None of that is to say that I’ve sunken into complete chaos and lethargy, of course. I do have to admit though, that the immediate time after my first trial – three weeks of November, in total – when I truly had no concrete plans for the future, threw me into a full-on phase of depression. I slept for ten or more hours every night and still spent my days yawning. I was hardly able to motivate myself to do anything that went beyond the daily necessities of buying groceries, cleaning, and making sure bills were paid on time. Practising was entirely out of the question.

I’m better now. The biggest step was to recognise that I wasn’t, in fact, just being a lazy bum, but that it takes time to adjust to the world of self-responsibility after leaving education – in my case, I’d been in education for the best part of my life (20 years), so that truly was one of the biggest changes in my life that I’d ever experienced. I took the time to take a step back, to re-evaluate my priorities. I made sure to examine my methods of working and being productive, and did my best to adjust them to my new situation (which mostly meant KonMari-ing the hell out of my room in order to create a good workspace, haha!). And now that all that is done, I can confidently say that I am back!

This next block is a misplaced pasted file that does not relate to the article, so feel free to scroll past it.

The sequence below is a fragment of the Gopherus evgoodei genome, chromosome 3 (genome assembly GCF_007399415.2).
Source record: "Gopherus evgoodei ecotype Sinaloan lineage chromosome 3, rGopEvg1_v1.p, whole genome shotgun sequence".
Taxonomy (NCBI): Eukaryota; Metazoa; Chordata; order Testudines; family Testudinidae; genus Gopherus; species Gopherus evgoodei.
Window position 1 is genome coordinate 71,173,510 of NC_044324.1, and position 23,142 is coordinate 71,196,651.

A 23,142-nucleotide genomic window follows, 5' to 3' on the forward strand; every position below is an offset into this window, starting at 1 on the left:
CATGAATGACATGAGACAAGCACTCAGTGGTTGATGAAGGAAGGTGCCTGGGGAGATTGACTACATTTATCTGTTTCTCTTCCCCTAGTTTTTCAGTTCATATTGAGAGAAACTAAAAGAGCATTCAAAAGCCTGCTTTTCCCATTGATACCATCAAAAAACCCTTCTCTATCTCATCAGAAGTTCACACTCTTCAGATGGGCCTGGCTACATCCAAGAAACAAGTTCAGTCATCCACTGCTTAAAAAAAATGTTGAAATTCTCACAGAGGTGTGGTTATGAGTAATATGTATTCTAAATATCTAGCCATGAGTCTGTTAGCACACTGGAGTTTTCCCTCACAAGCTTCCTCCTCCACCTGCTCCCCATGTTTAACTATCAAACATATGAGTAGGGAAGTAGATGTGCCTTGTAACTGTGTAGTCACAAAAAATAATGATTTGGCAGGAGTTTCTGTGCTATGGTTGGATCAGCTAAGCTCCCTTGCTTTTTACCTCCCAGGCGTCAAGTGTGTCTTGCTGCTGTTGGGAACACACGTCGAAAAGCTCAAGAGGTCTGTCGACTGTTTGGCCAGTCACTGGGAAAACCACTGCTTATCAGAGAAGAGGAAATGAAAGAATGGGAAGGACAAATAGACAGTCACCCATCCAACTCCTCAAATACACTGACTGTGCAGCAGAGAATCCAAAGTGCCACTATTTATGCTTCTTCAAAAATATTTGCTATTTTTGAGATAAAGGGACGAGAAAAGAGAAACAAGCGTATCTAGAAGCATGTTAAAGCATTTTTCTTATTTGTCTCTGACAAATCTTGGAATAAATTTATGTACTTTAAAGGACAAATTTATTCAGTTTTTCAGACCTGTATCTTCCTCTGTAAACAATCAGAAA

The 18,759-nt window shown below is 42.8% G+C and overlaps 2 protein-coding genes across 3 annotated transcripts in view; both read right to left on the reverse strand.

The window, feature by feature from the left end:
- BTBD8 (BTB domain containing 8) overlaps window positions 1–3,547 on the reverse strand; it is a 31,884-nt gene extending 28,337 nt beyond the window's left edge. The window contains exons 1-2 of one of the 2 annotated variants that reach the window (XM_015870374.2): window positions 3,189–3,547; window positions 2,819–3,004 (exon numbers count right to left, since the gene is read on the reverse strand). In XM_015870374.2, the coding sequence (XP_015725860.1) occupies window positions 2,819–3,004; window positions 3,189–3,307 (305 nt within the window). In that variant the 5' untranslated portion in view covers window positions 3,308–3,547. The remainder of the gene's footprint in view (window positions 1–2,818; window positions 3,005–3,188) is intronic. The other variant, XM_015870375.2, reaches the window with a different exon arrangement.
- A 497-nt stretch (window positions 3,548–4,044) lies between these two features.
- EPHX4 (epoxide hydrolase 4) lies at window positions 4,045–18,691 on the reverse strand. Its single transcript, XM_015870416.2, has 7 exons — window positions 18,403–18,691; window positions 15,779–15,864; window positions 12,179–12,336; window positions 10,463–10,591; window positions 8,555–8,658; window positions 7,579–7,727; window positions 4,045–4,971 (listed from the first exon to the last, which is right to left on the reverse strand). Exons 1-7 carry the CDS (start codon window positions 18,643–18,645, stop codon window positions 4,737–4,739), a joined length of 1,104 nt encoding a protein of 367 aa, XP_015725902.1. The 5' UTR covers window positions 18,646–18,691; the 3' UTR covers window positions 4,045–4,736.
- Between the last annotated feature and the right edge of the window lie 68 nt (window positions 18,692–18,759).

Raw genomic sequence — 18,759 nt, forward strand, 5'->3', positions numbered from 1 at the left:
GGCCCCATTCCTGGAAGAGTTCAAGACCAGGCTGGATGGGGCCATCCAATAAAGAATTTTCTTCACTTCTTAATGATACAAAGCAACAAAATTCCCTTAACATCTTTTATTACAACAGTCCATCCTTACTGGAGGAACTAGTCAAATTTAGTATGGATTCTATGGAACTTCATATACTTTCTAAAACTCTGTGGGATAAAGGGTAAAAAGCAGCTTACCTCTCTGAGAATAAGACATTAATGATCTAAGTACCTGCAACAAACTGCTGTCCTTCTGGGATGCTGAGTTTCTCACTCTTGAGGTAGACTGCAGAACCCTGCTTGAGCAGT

That’s right, I’m officially lifting the hiatus status. The blog is back to regular uploads (though I have yet to decide on a schedule). The podcast will come back at some point as well, though this might take a little while – I’ve had a lot to think about lately when it comes to the environment of classical music, and I would very much like to find a co-host before jumping back into it. Instead of the podcast, I’ll concentrate on my YouTube channel. I’ve got a ton of ideas for videos, and recently acquired a good camera and microphone, so there’s nothing stopping me from getting to work there! I’ll do my best to get a video up there this month still, or during February at the very latest.